Editorial: Time To Target California Cronyism

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Given the way Washington has run away with itself, it’s no surprise that “crony capitalism” has risen to the top of the agenda for some politicians on the political left as well as the political right.

The federal government has become a virtual one-stop shop for corporations more interested in gaming the system and capturing regulations than they are in making a clean profit and an honest living.

That harsh realization shouldn’t distract us from the lesser – but hardly minor – corruption that plays out every day at the state level. Unfortunately, California is no exception. All the news media need do is cast their net to pull in fish.

The good news is, at least state and national reporters are beginning to do the work. As the San Francisco Chronicle reports, for instance, the California Institute for Regenerative Medicine has taken inside dealing and big-ticket back-scratching to a new level. This obscure agency was actually voted into existence back in 2004.

Although its official function is to spend $3 billion of taxpayer funds on cutting-edge stem cell research for complex injuries and diseases, CIRM has also operated as a cash cow for a tiny circle of well-connected individuals and institutions.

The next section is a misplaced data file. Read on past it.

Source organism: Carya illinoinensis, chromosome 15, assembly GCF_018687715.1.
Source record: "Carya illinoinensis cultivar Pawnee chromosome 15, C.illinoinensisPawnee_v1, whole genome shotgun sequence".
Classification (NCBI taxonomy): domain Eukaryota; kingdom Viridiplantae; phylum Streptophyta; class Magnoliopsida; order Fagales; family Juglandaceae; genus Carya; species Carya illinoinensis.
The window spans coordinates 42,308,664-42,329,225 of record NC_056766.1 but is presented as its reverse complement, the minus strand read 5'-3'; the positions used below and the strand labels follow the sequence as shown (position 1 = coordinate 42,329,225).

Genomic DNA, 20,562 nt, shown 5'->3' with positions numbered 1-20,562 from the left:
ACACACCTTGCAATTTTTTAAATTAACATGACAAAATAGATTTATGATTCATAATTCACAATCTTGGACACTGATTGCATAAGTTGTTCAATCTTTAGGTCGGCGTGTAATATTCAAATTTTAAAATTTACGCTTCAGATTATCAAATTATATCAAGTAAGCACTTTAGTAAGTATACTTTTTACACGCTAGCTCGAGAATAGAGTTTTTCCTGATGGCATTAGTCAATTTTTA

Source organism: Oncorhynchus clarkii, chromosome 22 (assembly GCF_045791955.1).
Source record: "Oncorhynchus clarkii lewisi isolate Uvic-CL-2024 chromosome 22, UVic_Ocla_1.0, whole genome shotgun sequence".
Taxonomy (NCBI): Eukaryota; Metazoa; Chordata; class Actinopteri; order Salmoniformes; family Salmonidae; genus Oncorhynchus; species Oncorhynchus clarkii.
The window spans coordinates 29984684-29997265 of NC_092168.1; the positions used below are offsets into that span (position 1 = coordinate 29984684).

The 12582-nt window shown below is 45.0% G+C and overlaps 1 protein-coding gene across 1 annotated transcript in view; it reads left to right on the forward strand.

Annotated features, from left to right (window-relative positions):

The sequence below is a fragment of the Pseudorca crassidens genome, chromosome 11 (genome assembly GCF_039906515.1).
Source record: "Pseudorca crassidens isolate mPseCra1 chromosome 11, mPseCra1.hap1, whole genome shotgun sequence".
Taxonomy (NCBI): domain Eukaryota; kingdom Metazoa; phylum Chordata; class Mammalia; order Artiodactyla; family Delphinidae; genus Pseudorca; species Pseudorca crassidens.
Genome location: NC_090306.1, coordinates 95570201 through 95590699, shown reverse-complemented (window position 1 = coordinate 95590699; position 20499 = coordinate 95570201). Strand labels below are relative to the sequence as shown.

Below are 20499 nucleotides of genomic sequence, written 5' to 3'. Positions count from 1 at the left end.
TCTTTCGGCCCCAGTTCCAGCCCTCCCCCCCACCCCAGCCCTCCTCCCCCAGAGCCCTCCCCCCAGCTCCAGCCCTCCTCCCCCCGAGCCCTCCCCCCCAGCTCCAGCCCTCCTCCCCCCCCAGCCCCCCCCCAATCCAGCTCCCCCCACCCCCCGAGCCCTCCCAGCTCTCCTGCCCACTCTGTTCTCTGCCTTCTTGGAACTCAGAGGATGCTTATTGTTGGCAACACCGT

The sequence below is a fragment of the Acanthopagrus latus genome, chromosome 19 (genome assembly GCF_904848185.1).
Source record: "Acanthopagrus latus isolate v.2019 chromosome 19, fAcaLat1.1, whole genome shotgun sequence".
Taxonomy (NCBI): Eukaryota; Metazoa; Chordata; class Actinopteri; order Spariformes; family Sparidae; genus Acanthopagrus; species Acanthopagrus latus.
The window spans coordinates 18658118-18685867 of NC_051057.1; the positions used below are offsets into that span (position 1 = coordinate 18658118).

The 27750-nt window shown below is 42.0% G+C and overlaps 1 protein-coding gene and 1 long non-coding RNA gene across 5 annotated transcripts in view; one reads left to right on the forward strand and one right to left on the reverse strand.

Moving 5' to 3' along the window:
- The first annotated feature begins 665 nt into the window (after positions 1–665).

The Chronicle singles out Dr. Alan Trounson, the former president of CIRM, for swiftly joining the board of directors of StemCells Inc., a beneficiary of $19 million in CIRM funding.

One of StemCells’ founders, Dr. Irving Weissman, is based out of Stanford University, which has raked in almost $300 million from CIRM.

Notably, these stem-cell shenanigans have provoked the ire of activists and journalists – from the progressive-leaning Consumer Watchdog to the conservative-heavy National Review.

An even easier story for California reporters to cover, sadly, is the corruption on display at CalPERS. Federico Buenrostro, the former chief of the public pension fund – America’s largest – pleaded guilty to selling his influence for some quarter-million dollars in bribes and gifts.

As the Los Angeles Times reports, “Buenrostro’s plea agreement also acknowledged that he defrauded state and local government workers and pensioners, as well as taxpayers in general, of their right to honest services by ‘attempting to defeat and obstruct’ federal securities regulation.”

CalPERS, of course, has condemned Buenrostro’s acts and announced “aggressive” new anti-fraud measures.

Reactive acts of damage control, however, aren’t enough to address the wave of corruption flowing from the close state and national “partnership” between big business and big government. That relationship has defined the current U.S. economy – before, during and after the economic crisis that almost unleashed a worldwide depression.

In Washington, D.C., the bipartisan movement to break up cozy cronyism is still working to build momentum. Similar efforts at the state level are essential to helping officials inside the Beltway understand that the time for change has come.

Californians have an opportunity to lead; they should take it.

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